Full Outer Join in MySQL

Example to Understand Full Outer Join in MySQL

Let us understand how to implement Full Outer in MySQL with an Example. Now, we need to write a query to retrieve EmployeeId, Name, Department, City, and Title as Project from the Employee and Projects tables. So, basically, we want the query to produce the following output.

Example to Understand Full Outer Join in MySQL

Now execute the following SQL statement. You will get all the data rows from the left as well as from the right table. The data rows from the left and right table column where the values don’t match will contain NULL means no value.

SELECT Employee.Id as EmployeeId, Name, Department, City, Title as Project 
FROM Employee 
LEFT OUTER JOIN Projects 
ON Employee.Id = Projects.EmployeeId
UNION 
SELECT Employee.Id as EmployeeId, Name, Department, City, Title as Project 
FROM Employee 
RIGHT OUTER JOIN Projects 
ON Employee.Id = Projects.EmployeeId;

Note: If you want to select all the records from both the right and left-side table then you need to use the Full Outer Join. Or in other words, if you want to retrieve all the matching rows as well as all non-matching rows from both the tables then you need to use Full Outer Join in MySQL. Further, there is no Full Outer Join Keyword, instead, using the UNION operator we can achieve Full Outer Join.

Cross Join in MySQL

The CROSS JOIN is created by using the CROSS JOIN keyword. The CROSS JOIN does not contain an ON clause. Unlike INNER JOIN, the CROSS-JOIN returns matched data rows as well as unmatched data rows from the table. When we combine two or more tables with each other without any condition (where or on) then we call such type of joins as cross join. In Cross Join, each record of a table is joined with each record of the other table involved in the join.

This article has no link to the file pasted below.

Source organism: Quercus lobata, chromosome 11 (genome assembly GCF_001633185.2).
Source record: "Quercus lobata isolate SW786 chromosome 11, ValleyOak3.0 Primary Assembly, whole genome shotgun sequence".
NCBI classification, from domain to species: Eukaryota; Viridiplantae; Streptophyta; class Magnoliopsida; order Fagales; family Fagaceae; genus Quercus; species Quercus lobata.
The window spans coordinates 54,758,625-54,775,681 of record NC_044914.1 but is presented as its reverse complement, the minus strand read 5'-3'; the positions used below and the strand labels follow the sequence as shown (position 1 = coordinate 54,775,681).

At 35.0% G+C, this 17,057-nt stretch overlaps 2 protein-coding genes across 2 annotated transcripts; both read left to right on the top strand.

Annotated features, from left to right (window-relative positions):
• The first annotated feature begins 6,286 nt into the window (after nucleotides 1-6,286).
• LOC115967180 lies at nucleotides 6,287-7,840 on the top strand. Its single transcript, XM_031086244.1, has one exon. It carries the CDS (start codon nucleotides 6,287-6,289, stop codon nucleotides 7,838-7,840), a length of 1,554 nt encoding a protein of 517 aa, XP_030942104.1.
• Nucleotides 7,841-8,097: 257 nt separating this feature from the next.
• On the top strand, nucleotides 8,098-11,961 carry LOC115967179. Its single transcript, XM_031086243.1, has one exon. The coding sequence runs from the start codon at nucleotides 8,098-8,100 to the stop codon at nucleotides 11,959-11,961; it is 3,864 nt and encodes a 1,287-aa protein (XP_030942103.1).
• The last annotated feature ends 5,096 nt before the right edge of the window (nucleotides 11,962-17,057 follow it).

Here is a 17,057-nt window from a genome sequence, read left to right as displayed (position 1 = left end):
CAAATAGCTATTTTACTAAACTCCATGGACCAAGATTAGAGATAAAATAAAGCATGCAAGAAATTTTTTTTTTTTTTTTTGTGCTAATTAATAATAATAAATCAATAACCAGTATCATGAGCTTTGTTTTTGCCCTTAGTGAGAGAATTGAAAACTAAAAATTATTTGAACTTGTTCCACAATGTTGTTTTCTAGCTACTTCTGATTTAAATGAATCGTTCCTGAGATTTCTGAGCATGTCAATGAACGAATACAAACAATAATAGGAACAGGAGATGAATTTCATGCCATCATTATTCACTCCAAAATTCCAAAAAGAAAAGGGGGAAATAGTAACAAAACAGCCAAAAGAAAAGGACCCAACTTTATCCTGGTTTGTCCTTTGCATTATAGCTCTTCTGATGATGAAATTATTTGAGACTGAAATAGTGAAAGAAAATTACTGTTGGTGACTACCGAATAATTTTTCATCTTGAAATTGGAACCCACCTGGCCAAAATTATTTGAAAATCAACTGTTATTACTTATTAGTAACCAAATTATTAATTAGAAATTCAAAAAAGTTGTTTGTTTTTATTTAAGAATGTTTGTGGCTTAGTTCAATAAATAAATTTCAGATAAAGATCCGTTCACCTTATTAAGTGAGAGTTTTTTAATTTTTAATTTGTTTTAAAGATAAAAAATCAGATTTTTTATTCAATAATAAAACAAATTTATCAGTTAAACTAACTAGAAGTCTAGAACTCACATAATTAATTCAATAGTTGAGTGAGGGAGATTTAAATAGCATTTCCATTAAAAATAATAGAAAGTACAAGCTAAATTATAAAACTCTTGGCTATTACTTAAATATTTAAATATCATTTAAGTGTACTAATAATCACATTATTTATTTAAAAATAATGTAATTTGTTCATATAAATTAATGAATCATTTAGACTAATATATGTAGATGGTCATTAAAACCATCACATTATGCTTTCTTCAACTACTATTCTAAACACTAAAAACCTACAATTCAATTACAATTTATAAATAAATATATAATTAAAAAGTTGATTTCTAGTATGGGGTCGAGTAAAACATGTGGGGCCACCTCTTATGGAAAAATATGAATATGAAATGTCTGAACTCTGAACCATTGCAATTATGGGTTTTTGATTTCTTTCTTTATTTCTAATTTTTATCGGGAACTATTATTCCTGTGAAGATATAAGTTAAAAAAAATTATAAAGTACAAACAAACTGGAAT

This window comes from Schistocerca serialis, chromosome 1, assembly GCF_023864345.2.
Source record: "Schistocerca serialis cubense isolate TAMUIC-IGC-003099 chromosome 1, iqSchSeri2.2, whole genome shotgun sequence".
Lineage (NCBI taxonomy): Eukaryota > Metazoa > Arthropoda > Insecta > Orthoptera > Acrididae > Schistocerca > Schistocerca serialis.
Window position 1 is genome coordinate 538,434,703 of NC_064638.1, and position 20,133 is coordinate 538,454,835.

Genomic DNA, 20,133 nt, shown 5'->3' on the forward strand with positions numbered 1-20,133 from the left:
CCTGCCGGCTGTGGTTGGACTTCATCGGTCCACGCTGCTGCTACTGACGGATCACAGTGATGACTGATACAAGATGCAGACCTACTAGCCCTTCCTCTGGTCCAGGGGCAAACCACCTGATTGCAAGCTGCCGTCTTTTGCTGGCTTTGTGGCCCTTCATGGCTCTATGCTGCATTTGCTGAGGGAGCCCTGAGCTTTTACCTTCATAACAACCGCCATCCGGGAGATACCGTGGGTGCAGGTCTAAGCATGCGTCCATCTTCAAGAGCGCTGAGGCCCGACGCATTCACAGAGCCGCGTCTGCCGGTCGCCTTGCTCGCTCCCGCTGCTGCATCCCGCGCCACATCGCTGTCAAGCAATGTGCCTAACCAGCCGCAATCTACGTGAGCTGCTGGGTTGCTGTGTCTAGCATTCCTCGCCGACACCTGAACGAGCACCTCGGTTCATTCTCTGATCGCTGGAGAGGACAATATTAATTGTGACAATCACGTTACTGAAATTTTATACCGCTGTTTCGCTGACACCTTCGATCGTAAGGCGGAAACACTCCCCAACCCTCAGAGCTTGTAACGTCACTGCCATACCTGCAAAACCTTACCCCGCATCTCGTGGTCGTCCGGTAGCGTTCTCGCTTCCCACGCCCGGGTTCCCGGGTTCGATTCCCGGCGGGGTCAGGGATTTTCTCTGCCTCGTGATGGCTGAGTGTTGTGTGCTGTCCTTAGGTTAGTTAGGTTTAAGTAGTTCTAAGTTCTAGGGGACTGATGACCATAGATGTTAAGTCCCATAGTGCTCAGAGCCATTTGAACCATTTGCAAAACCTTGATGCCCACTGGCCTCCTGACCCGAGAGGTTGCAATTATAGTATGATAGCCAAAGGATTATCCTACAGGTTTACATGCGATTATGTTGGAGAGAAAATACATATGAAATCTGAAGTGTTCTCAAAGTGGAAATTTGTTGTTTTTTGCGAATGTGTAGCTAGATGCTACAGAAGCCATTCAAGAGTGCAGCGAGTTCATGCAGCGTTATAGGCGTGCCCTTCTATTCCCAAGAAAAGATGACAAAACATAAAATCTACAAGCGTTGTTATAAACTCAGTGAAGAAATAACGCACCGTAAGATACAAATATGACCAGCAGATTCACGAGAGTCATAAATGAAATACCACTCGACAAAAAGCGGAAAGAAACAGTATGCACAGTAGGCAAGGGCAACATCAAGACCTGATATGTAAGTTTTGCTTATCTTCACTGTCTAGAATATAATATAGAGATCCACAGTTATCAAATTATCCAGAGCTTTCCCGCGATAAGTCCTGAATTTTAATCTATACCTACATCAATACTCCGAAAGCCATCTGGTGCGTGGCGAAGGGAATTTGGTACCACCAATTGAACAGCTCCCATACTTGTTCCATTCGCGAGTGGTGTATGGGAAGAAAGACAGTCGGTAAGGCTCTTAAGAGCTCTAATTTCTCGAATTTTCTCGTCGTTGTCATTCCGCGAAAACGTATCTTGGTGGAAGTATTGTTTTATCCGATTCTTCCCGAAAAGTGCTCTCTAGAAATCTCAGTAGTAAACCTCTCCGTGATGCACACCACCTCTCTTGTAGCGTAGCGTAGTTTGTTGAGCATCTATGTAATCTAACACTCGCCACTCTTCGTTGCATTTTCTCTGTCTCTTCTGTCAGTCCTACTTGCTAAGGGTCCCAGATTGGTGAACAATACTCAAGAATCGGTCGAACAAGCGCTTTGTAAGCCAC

Example to Understand CROSS JOIN in MySQL:

A Cross Join in MySQL produces the Cartesian product of the tables involved in the join. The Cartesian product means the number of records present in the first table is multiplied by the number of records present in the second table. Please have a look at the below SQL query which is an example of Cross Join for joining the Employee and Projects Table.

SELECT Employee.Id as EmployeeId, Name, Department, City, Title as Project
FROM Employee 
CROSS JOIN Projects;

The Employee is the LEFT Table which contains 10 rows and Projects is the RIGHT Table which contains 11 rows. So, when you execute the above query, you will get 110 records in the result set. 

In the next article, I am going to discuss Inner Join in MySQL with Real-time Examples. Here, in this article, I try to explain the basic concepts of Joins in MySQL with Examples. I hope you enjoy this article.